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Video teller machines and digital literacy workshops: How S'pore's oldest bank is making banking accessible to all

Over at the POSB branch at Tiong Bahru Plaza, cheery service ambassadors converse fluently with elderly customers in a range of Chinese dialects. At other branches, you may also find staff who speak Malay or Tamil, depending on the profile of residents living in those areas. 

Those with simple queries are attended to right away, while others are given a queue number and directed to different counters. Staff can also use their iPad or the queue ticketing issuance machine to help trigger an SMS alert for customers when their turn is approaching.

Even as POSB increases the number of services that can be performed online via a mobile phone app or personal computer, the bank continues to maintain branches across Singapore to cater to the elderly who may not be familiar with online banking, and to provide physical touch points for customers who prefer to communicate in person. Outreach activities are also held at hawker centres to help educate the elderly on digital banking transactions.

“POSB remains committed to inclusivity and empowering all its customers, regardless of their digital proficiency,” says Mr Nelson Neo, head of POSB. 

“While we focus on leveraging innovation to improve customer service, we also recognise that some customers still prefer face-to-face interactions. Our branches continue to serve hundreds and thousands of customers daily, providing the human touch and personalised support they value,” he adds.

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Engaging customers in a digital world

As its customers become more digitally savvy, POSB says its call volumes have fallen by 24 per cent over the past five years, thanks to its increase in digital services. There has also been a 36 per cent increase in chatbot engagement over the past year.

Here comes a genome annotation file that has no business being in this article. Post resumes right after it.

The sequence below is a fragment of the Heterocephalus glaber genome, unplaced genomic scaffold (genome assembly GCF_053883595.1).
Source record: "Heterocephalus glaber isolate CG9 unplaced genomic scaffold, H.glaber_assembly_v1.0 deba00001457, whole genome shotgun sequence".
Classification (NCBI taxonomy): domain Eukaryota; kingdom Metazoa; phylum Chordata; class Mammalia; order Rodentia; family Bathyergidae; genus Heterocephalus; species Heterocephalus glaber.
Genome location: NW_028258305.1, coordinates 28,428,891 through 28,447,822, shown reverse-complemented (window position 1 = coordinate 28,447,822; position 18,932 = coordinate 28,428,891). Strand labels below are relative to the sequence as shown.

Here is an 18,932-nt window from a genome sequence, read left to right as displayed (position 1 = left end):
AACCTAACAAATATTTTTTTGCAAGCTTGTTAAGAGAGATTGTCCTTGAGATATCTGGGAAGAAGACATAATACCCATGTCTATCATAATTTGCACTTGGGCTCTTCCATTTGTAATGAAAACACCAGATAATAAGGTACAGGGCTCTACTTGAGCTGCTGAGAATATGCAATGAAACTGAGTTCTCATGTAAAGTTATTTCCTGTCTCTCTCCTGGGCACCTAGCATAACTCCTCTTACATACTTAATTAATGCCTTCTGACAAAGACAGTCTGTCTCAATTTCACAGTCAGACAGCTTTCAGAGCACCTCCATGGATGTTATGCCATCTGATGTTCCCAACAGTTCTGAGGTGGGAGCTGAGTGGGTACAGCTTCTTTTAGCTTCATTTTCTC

Callers to helplines can also expect faster resolution of their problems since the customer service agent will be alerted to events such as unsuccessful card transactions even before the conversation begins.

At physical branches, state-of-the-art equipment such as self-service video teller machines (VTM) can perform multiple functions ranging from recording a change of address to issuing replacement ATM or debit cards. As with its expanded digital channels, the goal is to improve customer satisfaction by reducing waiting and transaction times.

POSB currently has 47 VTMs deployed across Singapore, supporting thousands of self-service transactions a day. Fewer than 10 per cent of these transactions require intervention from customer service agents, who can be contacted via these terminals during office hours.

Training, customer feedback and empathy

POSB invests heavily in training to equip employees with digital skills and to ensure that they are familiar with the bank’s large suite of services.

Recognising the importance of going beyond the ordinary to provide exceptional service, POSB encourages employees to show empathy when dealing with customers. The bank’s RED Service Standard (which stands for be Respectful, Easy to deal with, and Dependable) is instilled in all employees from day one, while compliments from customers and other success stories are shared regularly to inspire and motivate staff.